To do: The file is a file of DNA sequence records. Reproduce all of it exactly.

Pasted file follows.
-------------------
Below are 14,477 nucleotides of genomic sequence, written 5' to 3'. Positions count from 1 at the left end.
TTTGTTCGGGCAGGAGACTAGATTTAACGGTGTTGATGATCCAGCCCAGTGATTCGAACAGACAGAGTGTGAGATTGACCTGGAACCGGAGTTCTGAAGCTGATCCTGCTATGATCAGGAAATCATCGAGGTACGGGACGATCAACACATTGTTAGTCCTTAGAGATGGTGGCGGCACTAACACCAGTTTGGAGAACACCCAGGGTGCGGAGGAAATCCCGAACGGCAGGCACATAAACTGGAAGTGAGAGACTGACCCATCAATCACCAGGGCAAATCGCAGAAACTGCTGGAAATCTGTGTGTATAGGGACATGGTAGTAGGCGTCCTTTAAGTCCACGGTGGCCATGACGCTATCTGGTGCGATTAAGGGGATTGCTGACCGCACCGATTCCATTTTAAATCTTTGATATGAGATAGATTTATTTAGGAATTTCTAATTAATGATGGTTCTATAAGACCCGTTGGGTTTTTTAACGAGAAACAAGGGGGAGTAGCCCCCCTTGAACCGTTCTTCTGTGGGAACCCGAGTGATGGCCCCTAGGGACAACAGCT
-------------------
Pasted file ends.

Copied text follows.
Below are 14,477 nucleotides of genomic sequence, written 5' to 3'. Positions count from 1 at the left end.
TTTGTTCGGGCAGGAGACTAGATTTAACGGTGTTGATGATCCAGCCCAGTGATTCGAACAGACAGAGTGTGAGATTGACCTGGAACCGGAGTTCTGAAGCTGATCCTGCTATGATCAGGAAATCATCGAGGTACGGGACGATCAACACATTGTTAGTCCTTAGAGATGGTGGCGGCACTAACACCAGTTTGGAGAACACCCAGGGTGCGGAGGAAATCCCGAACGGCAGGCACATAAACTGGAAGTGAGAGACTGACCCATCAATCACCAGGGCAAATCGCAGAAACTGCTGGAAATCTGTGTGTATAGGGACATGGTAGTAGGCGTCCTTTAAGTCCACGGTGGCCATGACGCTATCTGGTGCGATTAAGGGGATTGCTGACCGCACCGATTCCATTTTAAATCTTTGATATGAGATAGATTTATTTAGGAATTTCTAATTAATGATGGTTCTATAAGACCCGTTGGGTTTTTTAACGAGAAACAAGGGGGAGTAGCCCCCCTTGAACCGTTCTTCTGTGGGAACCCGAGTGATGGCCCCTAGGGACAACAGCT